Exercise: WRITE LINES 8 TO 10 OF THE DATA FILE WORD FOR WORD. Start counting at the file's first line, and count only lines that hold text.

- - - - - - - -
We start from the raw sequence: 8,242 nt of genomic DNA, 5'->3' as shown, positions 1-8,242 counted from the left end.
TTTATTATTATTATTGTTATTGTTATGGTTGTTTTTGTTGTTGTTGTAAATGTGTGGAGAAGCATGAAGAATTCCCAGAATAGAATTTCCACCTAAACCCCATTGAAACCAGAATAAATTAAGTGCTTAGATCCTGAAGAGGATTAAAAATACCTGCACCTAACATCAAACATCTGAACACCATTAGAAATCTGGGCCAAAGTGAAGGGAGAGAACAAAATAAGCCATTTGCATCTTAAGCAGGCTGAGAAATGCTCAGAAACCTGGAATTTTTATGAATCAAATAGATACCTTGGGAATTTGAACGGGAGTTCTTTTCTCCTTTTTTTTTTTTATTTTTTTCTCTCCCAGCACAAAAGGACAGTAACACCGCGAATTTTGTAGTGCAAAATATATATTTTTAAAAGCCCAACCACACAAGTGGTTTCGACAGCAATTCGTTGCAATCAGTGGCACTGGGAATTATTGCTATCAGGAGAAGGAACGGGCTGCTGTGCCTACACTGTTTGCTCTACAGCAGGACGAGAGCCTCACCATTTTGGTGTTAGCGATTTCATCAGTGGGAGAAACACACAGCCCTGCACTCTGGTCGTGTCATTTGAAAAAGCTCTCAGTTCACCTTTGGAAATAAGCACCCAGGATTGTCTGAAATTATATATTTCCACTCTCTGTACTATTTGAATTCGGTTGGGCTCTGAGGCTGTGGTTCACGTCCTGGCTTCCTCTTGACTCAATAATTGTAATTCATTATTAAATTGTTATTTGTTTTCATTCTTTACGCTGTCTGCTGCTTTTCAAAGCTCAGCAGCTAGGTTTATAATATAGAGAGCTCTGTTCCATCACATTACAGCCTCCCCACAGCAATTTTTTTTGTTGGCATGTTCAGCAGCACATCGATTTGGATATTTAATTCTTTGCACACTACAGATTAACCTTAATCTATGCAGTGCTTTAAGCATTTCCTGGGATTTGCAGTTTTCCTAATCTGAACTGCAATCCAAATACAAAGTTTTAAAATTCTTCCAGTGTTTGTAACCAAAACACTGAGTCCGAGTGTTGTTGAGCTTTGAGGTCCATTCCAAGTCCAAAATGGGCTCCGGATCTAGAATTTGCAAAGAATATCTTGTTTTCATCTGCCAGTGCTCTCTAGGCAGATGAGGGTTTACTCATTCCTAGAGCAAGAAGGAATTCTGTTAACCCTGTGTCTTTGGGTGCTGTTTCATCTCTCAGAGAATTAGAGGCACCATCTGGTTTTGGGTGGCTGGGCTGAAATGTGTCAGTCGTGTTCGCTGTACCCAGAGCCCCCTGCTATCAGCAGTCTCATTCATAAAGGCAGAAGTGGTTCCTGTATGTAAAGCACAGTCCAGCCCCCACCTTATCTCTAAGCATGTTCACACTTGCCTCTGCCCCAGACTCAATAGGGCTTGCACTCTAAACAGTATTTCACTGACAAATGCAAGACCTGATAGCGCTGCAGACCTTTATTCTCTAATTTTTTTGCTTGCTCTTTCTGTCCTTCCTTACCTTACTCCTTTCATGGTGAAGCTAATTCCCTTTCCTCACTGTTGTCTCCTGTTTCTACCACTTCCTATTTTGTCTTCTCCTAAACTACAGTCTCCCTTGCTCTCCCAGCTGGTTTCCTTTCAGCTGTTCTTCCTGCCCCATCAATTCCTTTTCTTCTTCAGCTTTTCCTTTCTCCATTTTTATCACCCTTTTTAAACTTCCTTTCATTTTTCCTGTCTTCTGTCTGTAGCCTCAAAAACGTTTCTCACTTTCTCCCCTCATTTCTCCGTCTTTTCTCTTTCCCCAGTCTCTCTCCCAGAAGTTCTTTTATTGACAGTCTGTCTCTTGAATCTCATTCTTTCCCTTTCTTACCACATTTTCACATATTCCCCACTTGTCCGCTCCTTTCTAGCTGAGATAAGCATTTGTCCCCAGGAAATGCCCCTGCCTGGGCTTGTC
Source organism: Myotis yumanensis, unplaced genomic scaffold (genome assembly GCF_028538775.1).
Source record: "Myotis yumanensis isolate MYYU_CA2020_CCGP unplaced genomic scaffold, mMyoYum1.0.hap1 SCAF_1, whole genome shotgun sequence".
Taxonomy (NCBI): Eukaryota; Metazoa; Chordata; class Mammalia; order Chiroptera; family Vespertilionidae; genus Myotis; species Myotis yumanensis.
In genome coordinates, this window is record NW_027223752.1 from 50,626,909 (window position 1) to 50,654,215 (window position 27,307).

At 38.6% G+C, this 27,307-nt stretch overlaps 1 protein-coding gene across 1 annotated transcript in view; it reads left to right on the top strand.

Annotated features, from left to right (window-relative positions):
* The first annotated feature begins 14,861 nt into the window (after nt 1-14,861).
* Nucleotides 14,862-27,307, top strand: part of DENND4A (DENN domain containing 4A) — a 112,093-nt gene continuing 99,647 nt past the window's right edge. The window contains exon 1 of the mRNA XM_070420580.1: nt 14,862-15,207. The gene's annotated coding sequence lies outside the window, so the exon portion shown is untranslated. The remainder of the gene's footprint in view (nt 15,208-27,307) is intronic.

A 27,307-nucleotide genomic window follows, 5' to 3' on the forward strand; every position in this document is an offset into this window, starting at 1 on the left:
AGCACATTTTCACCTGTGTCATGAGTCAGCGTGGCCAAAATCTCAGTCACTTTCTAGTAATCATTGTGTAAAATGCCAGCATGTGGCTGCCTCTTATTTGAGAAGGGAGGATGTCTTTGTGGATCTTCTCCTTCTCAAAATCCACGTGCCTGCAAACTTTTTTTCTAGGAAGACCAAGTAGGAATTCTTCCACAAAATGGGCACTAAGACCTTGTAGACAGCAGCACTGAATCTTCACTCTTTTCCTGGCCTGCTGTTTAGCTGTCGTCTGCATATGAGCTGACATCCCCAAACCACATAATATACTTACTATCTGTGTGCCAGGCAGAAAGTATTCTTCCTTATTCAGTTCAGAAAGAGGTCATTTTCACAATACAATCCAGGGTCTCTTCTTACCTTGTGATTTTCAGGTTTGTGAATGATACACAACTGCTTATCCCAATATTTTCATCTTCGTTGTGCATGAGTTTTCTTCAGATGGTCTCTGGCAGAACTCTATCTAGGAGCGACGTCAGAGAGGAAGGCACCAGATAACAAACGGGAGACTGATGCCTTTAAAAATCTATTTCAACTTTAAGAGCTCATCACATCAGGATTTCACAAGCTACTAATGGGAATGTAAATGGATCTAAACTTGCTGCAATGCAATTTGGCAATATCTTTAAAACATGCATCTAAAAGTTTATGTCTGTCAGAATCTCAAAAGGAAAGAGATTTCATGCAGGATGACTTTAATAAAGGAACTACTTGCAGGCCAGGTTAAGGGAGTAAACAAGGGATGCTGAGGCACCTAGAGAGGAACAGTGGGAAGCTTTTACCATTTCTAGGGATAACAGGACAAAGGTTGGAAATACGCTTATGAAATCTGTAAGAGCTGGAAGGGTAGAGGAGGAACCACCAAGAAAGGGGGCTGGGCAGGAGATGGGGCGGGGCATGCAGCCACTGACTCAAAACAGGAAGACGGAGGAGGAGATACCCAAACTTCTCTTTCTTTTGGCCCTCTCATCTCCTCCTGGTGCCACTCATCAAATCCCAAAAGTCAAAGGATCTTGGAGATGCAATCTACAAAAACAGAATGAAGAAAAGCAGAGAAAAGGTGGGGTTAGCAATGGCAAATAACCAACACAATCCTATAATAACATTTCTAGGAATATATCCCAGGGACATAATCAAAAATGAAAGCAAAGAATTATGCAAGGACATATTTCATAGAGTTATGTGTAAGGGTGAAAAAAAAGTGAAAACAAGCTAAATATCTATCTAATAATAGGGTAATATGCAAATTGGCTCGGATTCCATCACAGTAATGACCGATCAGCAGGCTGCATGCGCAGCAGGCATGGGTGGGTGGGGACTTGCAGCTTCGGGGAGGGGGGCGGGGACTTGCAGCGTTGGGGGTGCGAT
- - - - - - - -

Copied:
Annotated features, from left to right (window-relative positions):
* The first annotated feature begins 14,861 nt into the window (after nt 1-14,861).
* Nucleotides 14,862-27,307, top strand: part of DENND4A (DENN domain containing 4A) — a 112,093-nt gene continuing 99,647 nt past the window's right edge. The window contains exon 1 of the mRNA XM_070420580.1: nt 14,862-15,207. The gene's annotated coding sequence lies outside the window, so the exon portion shown is untranslated. The remainder of the gene's footprint in view (nt 15,208-27,307) is intronic.